A Wild Swimmer's Guide to Jellyfish and other Sea Stingers

A Wild Swimmer's Guide to Jellyfish and other Sea Stingers

For those of you who have been sea swimming of late, you may have noticed some jellyfish about in our coastal waters.  Every year we have to brush up on our knowledge and jellyfish ID to be able to identify the different species of jellyfish, so we thought we’d put together this little run down of the different jellyfish species we get in British waters. 

Did you know?

  • A group of jellyfish is called a ‘smack’ or a ‘bloom’ or a 'swarm'.
  • A 'bloom' refers a dense cloud of jellies caused by an actual spike in reproduction whereas a 'swarm' refers to jellyfish that collect in one area due to a result of strong winds or currents.
  • Jellyfish have no eyes but can sense light, they don’t have a sense of smell, a brain or a skeleton.
  • They have been around for millions of years, even before the dinosaurs.
  • Jellyfish can sting even when they are dead.

Moon jellyfish (Aurelia aurita)

Moon Jellyfish washed up on British Beach Aurelia Aurita

Moon jellyfish are the most common jellyfish in British waters and can be identified by the four round gonads through the translucent white bell.  They swim by pulsations of the bell-shaped upper part of the animal.

They have short delicate tentacles that hang down, their tentacles are covered in specialised stinging cells, called cnidocytes which they use to hunt small small invertebrates and to capture other food particles like zooplankton.  It is these stinging cells which can sting us humans, but the sting is often mild and more often than not you won’t feel it. 

Animals which eat moon jellies include the magnificent sunfish (Mola mola) which can be found in British waters, however the moon jellies are of little nutritional value so they have to eat hundreds and hundreds of them!

Moon jellies are not very strong swimmers which is why they are often found in large numbers on beaches after storms or strong tides.

A swarm of Moon jellyfish washed up on a beach in Cornwall

Blue jellyfish (Cyanea lamarcki)

Blue jellyfish in British Seas in Cornwall underwater

The blue jellyfish has a dome shaped bell with its tentacles trailing underneath.  They can sting, so if you come across one in the sea then its best avoided. Most reports say it is innocuous and we've heard from swimmers who have been stung that it is comparable to a stinging nettle sting.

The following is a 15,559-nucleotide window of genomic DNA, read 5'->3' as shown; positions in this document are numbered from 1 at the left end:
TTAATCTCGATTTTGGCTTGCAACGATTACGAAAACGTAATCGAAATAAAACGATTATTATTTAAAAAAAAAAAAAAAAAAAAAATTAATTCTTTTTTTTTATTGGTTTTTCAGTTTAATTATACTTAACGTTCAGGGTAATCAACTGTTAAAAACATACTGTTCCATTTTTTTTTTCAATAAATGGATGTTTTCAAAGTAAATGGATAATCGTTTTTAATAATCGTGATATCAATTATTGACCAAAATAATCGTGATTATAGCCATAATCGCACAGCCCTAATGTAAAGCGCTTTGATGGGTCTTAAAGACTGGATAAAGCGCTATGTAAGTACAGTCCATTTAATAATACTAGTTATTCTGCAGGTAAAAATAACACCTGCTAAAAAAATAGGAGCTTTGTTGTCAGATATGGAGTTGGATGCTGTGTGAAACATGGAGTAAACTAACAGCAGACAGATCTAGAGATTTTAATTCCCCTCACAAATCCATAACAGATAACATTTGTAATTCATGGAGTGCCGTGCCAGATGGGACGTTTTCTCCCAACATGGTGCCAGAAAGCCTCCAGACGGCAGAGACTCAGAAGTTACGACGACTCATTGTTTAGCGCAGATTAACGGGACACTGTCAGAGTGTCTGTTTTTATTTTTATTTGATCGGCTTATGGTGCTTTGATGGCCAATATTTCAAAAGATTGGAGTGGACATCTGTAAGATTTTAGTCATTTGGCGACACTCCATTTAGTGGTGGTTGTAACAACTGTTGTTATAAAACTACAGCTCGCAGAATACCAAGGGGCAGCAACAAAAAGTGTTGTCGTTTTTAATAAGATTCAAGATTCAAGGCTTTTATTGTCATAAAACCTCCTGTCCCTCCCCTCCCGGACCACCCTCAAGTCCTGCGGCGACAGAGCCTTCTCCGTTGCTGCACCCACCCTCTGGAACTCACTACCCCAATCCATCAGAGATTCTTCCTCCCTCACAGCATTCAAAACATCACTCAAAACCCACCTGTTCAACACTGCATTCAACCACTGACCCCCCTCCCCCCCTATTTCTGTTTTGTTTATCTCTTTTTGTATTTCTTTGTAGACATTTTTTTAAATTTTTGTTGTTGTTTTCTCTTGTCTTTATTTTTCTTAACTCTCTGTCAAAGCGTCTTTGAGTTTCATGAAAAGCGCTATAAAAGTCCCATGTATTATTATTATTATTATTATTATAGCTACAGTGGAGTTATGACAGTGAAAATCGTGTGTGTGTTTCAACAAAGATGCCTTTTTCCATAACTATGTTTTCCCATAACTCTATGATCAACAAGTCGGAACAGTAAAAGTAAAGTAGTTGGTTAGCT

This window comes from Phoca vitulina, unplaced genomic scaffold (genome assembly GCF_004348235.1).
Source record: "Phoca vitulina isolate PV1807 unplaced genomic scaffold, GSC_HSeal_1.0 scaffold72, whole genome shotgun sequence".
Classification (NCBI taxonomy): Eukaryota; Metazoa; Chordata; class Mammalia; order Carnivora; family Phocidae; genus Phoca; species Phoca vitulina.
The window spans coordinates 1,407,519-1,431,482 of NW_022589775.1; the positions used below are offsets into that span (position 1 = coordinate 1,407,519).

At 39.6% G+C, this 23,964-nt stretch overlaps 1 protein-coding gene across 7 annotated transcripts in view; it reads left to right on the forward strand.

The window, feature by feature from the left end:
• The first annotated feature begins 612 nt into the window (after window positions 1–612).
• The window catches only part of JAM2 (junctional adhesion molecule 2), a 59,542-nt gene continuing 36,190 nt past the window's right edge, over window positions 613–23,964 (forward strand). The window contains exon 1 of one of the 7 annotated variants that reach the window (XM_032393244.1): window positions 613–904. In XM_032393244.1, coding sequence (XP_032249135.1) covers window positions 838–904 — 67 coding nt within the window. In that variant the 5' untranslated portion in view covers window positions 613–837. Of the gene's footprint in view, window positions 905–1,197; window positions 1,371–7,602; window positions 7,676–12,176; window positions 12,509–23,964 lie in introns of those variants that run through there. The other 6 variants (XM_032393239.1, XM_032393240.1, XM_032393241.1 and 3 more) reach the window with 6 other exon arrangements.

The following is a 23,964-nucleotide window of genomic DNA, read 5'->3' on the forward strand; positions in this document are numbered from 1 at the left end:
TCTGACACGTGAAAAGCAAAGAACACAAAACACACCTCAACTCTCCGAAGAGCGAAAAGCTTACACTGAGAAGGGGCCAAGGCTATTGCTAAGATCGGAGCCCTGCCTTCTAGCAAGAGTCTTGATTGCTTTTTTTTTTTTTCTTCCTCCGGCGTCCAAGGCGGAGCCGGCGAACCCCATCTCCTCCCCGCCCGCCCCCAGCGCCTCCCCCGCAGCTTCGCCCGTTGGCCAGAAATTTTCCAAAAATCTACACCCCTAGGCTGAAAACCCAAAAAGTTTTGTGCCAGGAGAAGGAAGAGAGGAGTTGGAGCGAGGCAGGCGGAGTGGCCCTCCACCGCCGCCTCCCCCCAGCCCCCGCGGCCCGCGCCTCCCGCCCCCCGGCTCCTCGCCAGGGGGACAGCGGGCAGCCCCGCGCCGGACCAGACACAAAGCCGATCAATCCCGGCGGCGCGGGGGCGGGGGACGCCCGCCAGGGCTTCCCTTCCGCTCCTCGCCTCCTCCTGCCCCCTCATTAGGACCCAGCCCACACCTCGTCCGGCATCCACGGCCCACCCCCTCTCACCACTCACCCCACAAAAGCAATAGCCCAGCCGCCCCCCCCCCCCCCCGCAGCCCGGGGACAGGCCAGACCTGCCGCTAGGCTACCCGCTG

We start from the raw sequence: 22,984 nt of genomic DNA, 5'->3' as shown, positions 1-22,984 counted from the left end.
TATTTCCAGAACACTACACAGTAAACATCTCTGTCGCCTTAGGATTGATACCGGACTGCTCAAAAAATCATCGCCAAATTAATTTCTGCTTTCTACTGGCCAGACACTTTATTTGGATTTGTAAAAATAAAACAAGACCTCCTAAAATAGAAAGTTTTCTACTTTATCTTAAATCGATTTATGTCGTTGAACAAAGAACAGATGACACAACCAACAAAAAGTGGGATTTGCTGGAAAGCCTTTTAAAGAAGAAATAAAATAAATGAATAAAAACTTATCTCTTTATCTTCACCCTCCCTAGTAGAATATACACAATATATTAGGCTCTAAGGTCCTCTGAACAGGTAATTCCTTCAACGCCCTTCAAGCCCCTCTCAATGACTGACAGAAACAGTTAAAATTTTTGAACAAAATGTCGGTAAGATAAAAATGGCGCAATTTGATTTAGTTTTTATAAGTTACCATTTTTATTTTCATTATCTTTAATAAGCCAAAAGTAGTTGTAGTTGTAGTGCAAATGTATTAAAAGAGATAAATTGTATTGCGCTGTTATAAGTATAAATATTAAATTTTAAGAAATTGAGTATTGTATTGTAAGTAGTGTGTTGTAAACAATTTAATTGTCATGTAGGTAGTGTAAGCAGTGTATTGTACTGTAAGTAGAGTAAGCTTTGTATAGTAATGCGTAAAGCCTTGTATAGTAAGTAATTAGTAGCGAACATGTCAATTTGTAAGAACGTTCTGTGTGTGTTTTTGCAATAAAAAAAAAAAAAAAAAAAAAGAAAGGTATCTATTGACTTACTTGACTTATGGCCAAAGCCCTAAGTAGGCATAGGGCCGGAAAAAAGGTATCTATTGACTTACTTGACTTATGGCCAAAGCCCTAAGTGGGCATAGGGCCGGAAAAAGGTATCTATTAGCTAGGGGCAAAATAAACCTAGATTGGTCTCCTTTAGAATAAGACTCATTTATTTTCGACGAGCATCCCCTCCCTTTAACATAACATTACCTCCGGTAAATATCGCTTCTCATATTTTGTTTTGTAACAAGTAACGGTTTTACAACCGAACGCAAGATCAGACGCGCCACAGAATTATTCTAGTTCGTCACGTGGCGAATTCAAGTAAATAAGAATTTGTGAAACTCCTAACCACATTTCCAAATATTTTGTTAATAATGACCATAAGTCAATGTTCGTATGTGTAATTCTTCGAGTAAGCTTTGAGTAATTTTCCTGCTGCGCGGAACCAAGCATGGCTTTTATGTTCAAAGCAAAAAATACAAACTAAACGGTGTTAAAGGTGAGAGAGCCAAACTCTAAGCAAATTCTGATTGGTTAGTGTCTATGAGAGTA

Blue jellyfish can be seen in our waters from May to October and they are often attracted inshore plankton blooms on which they feed on.

You can tell younger and older individuals apart by their colour, the darker they are the more mature and lighter coloured ones are younger.  Although, beware, the paler, younger ones can often be confused with a lion’s mane jellyfish . 


Compass jellyfish (Chrysaora hysoscella

Compass jellyfish

Photo by Ryoji Hayasaka on Unsplash

These beautiful jellyfish are easily recognisable by compass like brown markings on the top of their yellow-white bell.  They are found in our waters from May to October. 

Compass jellyfish feed on small fish, crabs and other jellies and amazingly even though this jelly predates on small fish,  fish can often be seen seeking shelter in amongst their tentacles!

If you do see one whilst swimming in the open water, make sure you keep your distance as they give a nasty sting.


Barrell jellyfish (Rhizostoma pulmo 

Barrell jellyfish washed up on a beach in Cornwall

Barrell jellyfish are the largest species we get in the UK and can grow up to the size of a dustbin lid which is where they get their other common name from, dustbin-lid jellyfish!

They can be found in our waters from May to October.  These jellyfish feed on plankton, and will come into shallow waters following the plankton which is often when they end up washing ashore.

The good news is though, despite their size their sting isn’t normally harmful to humans but we’d still advise to be careful around them.


Lions mane jellyfish (Cyanea capillata

Lions mane jellyfish
Photo by Willow and Kevin

The Lions mane jellyfish has long flowing tentacles around its bell and from this  you can see where they get their name from. These long tentacles are covered in stinging cells which they use to catch fish and other smaller jellies.